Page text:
Purpose: The angular distribution of x-radiation scattered at small angles (up to 16 degrees) from several different animal soft tissue (skin, fat, muscle, retina, etc) were measured using standard equipment devoted to study of crystal structure which provides excellent geometry conditions of measurements. showed measurable differences for different tissues. In the simplest possible case when measured samples do not differ in structure (different concentration solutions) it can be seen that intensity of scattered radiation is decreasing function of the concentration and the peak of the maximum of scattering distribution depends on the concentration as well. Methods: An x-ray scattering profile usually consists of sharp diffraction peak; however some properties of the spatial profiles of scattered radiation as intensity, the peak position, height, area, FWHM, the ratio of peak heights, etc. Results: The data contained measurable differences for different tissues. In the simplest possible case when measured samples do not differ in structure (different concentration solutions) it can be seen that intensity of scattered radiation is decreasing function of the concentration and the peak of the maximum of scattering distribution depends on the concentration as well. Measurements of different samples in the very preliminary phase showed that simple biological material used in study showed slightly different scattering pattern, especially at higher angles (around 10degrees). Intensity of radiation scattered from same tissue type is very dependent on water content and several more parameters. Conclusion: This preliminary study using animal soft tissues on the angular distributions of scattered x-rays suggests that angular distributions of X-rays scattered off of soft tissues might be useful in distinguishing healthy tissue from malignant soft tissue.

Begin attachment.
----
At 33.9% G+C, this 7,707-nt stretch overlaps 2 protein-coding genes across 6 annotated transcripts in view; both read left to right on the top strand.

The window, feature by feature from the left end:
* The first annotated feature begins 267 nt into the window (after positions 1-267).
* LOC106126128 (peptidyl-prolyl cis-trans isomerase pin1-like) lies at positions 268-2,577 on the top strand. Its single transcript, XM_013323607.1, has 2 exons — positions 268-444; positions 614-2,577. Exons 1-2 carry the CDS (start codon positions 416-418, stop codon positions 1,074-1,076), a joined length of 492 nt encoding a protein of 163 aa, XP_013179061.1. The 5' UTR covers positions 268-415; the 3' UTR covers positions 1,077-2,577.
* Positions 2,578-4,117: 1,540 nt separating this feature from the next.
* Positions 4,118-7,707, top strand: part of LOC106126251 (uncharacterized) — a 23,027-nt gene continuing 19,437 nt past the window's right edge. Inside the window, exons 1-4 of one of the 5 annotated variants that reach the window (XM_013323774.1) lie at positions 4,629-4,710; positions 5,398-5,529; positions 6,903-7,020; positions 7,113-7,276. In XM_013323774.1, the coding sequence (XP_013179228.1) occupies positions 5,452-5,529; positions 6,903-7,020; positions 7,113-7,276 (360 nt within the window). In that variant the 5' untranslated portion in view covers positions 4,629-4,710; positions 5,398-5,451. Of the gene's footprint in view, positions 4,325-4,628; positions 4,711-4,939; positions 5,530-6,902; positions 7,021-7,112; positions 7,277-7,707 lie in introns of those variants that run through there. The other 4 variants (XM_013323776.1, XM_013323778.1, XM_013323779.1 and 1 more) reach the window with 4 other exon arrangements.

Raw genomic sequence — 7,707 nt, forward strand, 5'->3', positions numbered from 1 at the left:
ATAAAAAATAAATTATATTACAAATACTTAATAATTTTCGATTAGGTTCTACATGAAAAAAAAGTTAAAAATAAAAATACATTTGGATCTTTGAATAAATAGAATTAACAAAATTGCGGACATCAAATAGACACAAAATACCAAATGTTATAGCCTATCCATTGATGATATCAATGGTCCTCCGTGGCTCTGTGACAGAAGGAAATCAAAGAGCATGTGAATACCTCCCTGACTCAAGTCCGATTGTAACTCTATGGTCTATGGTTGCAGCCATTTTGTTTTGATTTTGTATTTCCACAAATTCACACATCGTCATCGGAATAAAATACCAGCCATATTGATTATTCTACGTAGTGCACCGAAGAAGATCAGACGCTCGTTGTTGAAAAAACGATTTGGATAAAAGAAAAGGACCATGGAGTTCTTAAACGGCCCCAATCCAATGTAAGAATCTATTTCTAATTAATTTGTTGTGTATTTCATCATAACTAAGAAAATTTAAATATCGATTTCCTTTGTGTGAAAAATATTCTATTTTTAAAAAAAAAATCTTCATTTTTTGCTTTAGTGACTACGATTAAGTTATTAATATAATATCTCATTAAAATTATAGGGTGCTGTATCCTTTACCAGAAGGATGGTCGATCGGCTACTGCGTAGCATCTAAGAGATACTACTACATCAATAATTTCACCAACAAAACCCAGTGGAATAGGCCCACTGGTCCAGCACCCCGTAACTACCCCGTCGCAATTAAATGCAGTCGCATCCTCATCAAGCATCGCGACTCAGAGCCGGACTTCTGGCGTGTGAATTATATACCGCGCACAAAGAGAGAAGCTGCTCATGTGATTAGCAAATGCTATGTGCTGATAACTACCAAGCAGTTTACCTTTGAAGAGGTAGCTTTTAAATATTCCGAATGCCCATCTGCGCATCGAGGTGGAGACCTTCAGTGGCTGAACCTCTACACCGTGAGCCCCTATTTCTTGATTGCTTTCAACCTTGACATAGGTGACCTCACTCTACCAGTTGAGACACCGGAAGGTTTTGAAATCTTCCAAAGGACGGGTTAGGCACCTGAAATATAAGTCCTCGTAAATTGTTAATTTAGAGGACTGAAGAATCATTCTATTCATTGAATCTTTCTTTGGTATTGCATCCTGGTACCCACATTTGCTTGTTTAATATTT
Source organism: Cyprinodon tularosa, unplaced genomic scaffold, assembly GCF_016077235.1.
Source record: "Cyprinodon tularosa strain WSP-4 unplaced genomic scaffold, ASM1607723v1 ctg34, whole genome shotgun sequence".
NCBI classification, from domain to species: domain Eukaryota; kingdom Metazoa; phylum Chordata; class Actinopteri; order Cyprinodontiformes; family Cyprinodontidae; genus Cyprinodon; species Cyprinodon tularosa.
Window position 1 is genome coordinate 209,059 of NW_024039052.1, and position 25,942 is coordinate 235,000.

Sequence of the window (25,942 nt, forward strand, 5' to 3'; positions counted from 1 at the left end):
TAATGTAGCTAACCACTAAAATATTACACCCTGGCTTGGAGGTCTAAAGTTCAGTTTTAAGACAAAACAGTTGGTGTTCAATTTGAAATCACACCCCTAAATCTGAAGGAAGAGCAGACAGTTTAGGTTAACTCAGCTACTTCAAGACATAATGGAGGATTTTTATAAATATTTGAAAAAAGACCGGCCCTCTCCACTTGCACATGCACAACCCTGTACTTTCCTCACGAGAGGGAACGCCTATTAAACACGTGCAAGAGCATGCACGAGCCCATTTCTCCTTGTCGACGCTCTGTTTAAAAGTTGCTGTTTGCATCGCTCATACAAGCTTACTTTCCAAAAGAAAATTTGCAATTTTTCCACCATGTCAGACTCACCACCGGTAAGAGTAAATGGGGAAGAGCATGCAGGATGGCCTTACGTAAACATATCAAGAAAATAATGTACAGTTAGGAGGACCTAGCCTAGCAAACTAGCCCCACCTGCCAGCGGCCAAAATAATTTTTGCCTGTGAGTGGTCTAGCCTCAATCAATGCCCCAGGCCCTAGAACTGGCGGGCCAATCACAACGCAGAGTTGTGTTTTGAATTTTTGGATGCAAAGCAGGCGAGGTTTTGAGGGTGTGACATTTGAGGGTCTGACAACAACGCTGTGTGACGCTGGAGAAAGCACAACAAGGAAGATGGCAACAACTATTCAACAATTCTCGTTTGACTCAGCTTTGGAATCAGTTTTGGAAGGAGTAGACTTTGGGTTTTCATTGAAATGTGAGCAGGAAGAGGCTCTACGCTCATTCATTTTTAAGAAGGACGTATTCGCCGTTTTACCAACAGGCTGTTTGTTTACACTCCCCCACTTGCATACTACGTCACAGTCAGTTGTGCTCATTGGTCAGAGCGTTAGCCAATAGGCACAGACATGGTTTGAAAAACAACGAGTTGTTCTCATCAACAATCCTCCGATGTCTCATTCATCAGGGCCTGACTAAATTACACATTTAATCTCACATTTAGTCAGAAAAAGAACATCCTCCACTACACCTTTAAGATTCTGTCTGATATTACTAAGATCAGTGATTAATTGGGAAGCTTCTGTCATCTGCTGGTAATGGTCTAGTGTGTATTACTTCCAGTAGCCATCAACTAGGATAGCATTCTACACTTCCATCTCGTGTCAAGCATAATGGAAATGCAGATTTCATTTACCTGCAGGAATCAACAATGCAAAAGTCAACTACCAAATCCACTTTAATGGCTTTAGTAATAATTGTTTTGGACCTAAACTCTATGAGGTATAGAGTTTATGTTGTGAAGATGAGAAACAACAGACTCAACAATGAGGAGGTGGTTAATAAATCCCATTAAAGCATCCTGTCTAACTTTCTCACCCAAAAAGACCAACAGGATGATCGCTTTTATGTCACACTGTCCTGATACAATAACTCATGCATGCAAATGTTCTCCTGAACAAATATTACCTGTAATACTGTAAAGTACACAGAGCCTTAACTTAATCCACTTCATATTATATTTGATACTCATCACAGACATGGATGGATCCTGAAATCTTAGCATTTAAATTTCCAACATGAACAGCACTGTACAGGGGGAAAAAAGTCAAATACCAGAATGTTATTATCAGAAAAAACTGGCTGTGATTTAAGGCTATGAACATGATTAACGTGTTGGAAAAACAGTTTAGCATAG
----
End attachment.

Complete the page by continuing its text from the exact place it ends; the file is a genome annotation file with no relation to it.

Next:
2. Recent improvements in small angle x-ray diffraction for the study of muscle physiology

    Energy Technology Data Exchange (ETDEWEB)

    Reconditi, Massimo [Universita di Firenze, Lab di Fisiologia - DBAG, c/o Dip. di Fisica, via Sansone 1, I-50019 Sesto Fiorentino (Italy)

    2006-10-15